I am a big fan of standardised English as an equaliser.
Before there was a standardised English, you could tell where somebody was raised by how they spoke and how they spelled. Since there was no standard set of spellings to refer to as correct, a person’s class of birth could be easily guessed.
The standardisation of the Queen’s English allowed the rules of the language to be set down and the culture of correct English rather than local dialects developed. So now your quality as a person could be gauged by your ability to master the admittedly complex and occasionally inconsistent but Standard and Correct rules. It was the great equaliser because anybody with a wit and will do do so could communicate in a form of English which was not only understood throughout the Empire but would allow the common man to speak and write like a prince.
This holds true today. In formal settings there is formal English. It is a language whose rules are readily available to anybody who cares to learn them. It is not elitist and it is not regional. It is a single language which, when used correctly, can communicate eloquence and education to any other person who speaks it.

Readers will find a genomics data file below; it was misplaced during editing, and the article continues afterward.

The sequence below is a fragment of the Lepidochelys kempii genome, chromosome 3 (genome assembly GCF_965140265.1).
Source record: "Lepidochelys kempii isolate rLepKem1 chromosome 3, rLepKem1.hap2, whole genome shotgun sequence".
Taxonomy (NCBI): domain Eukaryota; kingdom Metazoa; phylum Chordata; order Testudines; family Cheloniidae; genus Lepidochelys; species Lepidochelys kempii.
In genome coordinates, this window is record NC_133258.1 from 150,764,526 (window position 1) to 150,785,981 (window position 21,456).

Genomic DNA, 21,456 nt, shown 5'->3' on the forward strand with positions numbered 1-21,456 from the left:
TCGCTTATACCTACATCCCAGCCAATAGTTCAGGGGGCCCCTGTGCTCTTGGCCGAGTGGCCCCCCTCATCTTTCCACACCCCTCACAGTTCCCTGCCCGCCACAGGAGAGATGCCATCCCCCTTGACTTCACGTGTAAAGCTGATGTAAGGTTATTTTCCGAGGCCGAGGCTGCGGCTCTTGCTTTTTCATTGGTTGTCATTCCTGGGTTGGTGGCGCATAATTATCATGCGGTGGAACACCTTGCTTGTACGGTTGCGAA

Now obviously language is a fluid thing, and vernacular especially so. This is why it is good to have a standardised formal language which everybody can aspire to for formal discourse. Formal language should be the very last part of English to adapt to new norms so that there is always at least some part of the language where there is a definite “correct” way of doing things.
Once we let go of a centralised standard against which all variations are measures then we go back to linguistic tribalism.
Standardised language doesn’t marginalise people. Failure to sufficiently standardise language is what marginalises people.